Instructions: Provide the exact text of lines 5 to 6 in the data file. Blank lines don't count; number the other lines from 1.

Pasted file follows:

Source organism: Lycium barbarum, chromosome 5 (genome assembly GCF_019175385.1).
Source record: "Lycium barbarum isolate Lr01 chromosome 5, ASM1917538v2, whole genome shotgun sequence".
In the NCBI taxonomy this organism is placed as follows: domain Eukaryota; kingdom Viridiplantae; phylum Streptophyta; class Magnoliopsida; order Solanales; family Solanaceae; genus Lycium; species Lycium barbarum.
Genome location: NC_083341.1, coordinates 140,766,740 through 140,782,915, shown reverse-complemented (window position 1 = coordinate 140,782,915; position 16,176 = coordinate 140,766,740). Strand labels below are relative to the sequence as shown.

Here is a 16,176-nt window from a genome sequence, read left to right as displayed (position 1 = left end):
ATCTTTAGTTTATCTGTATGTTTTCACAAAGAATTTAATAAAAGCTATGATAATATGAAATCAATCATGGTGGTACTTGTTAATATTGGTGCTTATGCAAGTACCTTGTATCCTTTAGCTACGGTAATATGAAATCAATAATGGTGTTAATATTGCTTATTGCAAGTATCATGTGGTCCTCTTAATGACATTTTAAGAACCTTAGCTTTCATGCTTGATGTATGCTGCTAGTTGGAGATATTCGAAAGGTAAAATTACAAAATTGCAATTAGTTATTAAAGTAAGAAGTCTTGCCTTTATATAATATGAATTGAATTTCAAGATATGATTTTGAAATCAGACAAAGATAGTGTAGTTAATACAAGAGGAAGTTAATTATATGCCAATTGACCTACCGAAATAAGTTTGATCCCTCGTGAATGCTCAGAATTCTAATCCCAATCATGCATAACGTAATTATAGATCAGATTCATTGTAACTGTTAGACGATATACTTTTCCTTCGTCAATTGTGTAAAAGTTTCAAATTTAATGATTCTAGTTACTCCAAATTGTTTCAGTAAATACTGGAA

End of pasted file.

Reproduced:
Here is a 16,176-nt window from a genome sequence, read left to right as displayed (position 1 = left end):
ATCTTTAGTTTATCTGTATGTTTTCACAAAGAATTTAATAAAAGCTATGATAATATGAAATCAATCATGGTGGTACTTGTTAATATTGGTGCTTATGCAAGTACCTTGTATCCTTTAGCTACGGTAATATGAAATCAATAATGGTGTTAATATTGCTTATTGCAAGTATCATGTGGTCCTCTTAATGACATTTTAAGAACCTTAGCTTTCATGCTTGATGTATGCTGCTAGTTGGAGATATTCGAAAGGTAAAATTACAAAATTGCAATTAGTTATTAAAGTAAGAAGTCTTGCCTTTATATAATATGAATTGAATTTCAAGATATGATTTTGAAATCAGACAAAGATAGTGTAGTTAATACAAGAGGAAGTTAATTATATGCCAATTGACCTACCGAAATAAGTTTGATCCCTCGTGAATGCTCAGAATTCTAATCCCAATCATGCATAACGTAATTATAGATCAGATTCATTGTAACTGTTAGACGATATACTTTTCCTTCGTCAATTGTGTAAAAGTTTCAAATTTAATGATTCTAGTTACTCCAAATTGTTTCAGTAAATACTGGAA